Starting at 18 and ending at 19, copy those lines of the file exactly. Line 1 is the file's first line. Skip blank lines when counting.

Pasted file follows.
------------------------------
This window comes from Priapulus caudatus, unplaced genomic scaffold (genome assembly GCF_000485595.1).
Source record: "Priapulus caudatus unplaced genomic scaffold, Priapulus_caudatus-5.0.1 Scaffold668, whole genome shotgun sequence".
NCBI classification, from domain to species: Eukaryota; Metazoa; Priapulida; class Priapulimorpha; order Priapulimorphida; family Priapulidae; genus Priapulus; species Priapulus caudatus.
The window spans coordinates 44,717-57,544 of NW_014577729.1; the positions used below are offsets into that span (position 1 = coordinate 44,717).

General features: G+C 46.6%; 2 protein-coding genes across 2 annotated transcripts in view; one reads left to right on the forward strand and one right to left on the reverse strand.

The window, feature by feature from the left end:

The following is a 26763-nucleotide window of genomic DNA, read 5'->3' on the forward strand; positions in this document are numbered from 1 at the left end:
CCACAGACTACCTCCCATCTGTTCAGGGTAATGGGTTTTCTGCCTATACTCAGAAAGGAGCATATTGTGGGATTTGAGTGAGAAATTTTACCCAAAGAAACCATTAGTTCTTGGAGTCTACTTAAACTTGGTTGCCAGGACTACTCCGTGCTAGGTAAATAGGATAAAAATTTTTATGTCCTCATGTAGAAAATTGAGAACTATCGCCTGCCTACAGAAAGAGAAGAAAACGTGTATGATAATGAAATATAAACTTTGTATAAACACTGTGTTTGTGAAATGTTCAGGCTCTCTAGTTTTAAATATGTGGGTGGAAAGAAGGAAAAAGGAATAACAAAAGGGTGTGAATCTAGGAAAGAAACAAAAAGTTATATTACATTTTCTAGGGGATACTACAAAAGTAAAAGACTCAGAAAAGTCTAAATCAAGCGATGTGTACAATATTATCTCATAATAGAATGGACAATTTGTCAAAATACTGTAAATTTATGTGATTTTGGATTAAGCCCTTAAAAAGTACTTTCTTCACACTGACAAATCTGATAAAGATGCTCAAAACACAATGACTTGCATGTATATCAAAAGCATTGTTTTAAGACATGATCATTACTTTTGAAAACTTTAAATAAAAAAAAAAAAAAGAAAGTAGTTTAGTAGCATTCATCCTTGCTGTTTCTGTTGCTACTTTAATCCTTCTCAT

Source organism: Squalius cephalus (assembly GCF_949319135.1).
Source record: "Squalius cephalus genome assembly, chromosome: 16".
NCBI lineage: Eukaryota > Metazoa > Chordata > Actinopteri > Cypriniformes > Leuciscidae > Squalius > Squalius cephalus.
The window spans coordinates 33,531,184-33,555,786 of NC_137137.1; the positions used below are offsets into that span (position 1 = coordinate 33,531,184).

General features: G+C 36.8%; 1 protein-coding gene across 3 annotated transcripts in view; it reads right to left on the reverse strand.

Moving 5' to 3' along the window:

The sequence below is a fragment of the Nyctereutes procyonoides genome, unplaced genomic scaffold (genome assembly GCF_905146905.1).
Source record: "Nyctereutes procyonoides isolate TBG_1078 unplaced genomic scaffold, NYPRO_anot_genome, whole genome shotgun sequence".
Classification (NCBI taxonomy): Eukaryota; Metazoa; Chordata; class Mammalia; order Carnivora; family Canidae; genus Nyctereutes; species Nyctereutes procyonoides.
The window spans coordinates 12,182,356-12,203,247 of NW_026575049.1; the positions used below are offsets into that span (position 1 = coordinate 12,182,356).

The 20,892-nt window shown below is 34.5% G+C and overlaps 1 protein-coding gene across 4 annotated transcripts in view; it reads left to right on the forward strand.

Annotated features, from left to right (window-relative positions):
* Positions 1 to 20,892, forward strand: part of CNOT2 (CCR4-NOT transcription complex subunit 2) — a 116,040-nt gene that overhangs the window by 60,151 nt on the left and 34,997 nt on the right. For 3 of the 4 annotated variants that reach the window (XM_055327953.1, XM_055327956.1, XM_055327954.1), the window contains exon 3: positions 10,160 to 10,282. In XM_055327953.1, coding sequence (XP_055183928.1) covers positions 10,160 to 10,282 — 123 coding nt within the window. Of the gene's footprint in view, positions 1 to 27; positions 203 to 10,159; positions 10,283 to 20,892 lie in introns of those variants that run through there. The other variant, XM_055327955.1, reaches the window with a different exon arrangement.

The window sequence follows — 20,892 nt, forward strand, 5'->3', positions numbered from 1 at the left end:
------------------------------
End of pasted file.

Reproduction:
The window spans coordinates 12,182,356-12,203,247 of NW_026575049.1; the positions used below are offsets into that span (position 1 = coordinate 12,182,356).

The 20,892-nt window shown below is 34.5% G+C and overlaps 1 protein-coding gene across 4 annotated transcripts in view; it reads left to right on the forward strand.